Local First Nations languages explored in new museum exhibit

The words reflect the sound of wind in the trees or waves lapping against the shore and, for those not accustomed to B.C.’s First Nations languages, the syllables are tongue-twisting.

But, next year, visitors to the Royal B.C. Museum will have the chance to hear some of the 34 languages and 61 dialects spoken in the province and, for the brave, there will be an opportunity to learn some of the simpler words.

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The First Peoples’ Cultural Council and the museum are developing an exhibit — to be located outside the First Peoples Gallery — telling the story of B.C.’s languages from an aboriginal perspective.

“My late father, Dave Elliott, would say the language is the voice of the land,” said Tsartlip elder John Elliott, a historian who teaches at Lau, Welnew Tribal School in Central Saanich.

Tribes on southern Vancouver Island and parts of the mainland speak Sencoten and the related dialects of Malchosen, Lekwungen, Semiahmoo, and T’Sou-ke — collectively known by linguists as Northern Straits Salish.

The idea of the exhibit is exciting, Elliott said.

“People around B.C. need to understand about the value and diversity of language,” he said.

Tracey Herbert, executive director of the cultural council, hopes the exhibit will draw on the many talents in First Nations communities.

“It will be a story told by us, not about us,” she said.

“We will be working with communities on how the story can be told. … People will be able to hear languages being spoken and why the languages were disrupted and how there is great reclamation work being done in B.C.”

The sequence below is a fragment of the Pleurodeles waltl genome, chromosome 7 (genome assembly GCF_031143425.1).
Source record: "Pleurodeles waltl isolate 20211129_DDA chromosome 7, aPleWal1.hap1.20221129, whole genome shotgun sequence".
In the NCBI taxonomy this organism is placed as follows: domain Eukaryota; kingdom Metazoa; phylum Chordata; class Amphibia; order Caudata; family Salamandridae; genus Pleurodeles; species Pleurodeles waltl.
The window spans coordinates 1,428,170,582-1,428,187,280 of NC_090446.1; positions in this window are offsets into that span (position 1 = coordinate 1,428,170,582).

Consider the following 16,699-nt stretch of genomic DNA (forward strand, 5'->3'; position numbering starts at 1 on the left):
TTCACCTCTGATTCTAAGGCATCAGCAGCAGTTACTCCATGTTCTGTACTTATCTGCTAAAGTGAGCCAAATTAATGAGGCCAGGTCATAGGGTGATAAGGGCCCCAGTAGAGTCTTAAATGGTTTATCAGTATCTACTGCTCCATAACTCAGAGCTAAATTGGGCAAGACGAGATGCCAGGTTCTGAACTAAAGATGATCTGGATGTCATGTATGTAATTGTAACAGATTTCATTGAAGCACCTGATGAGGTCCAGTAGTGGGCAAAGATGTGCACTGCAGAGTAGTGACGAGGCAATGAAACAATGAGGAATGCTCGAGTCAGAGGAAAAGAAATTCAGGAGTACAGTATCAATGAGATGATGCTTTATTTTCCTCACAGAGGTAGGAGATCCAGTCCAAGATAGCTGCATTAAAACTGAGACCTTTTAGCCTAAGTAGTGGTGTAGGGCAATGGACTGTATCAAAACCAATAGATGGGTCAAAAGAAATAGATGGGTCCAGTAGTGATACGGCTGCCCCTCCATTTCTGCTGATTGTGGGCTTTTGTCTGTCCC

The aim is to employ fluent speakers and to use First Nations designers and videographers, Herbert said. “There’s a lot of value added.”

The concept of the language exhibit came from a new memorandum of understanding between the museum and the First Peoples’ Cultural Council agreeing to share professional expertise and promote understanding of First Nations cultures.

“The first fruit of this relationship will be a new gallery at RBCM dedicated to First Nations languages, said Jack Lohman, the museum’s CEO.

“The voices of tradition will give us valuable lessons about how to show respect and grounding for a diversity of voices and multiplicity of interpretations of First Nations.”

Although details have yet to be worked out, the aim is to have interactive, multimedia displays, Herbert said.

“It should be a really fun way to explore the languages and the stories.”

Between $500,000 and $750,000 will be needed, and fundraising is starting immediately, Herbert said.

Eight First Nations languages have already gone extinct in B.C. and many others are teetering on the brink, with only 5.1 per cent of the aboriginal population — mostly elders — able to speak their languages fluently.

A 2010 report of the status of B.C. First Nations languages blames the Canadian government’s historical assimilation policies, residential schools, pressure from the dominant English-speaking society and exclusion of First Nations languages from government, commerce, arts, education and media.

One area where efforts to reclaim language are starting to show dividends is on the Saanich Peninsula, largely because of the Lau, Welnew Tribal School.

“We have 200 children in the school, and we are teaching the adult cohort,” Elliott said.

Several younger people from the community are now in their third year at the University of Victoria, studying to be teachers, he said.

“They are getting really fluent.”


Audio: Hear the Sencoten word for hard rain:  http://www.firstvoices.com/en/SENCOTEN/word/1f13909359cb7af5/hard+rain+%28fl

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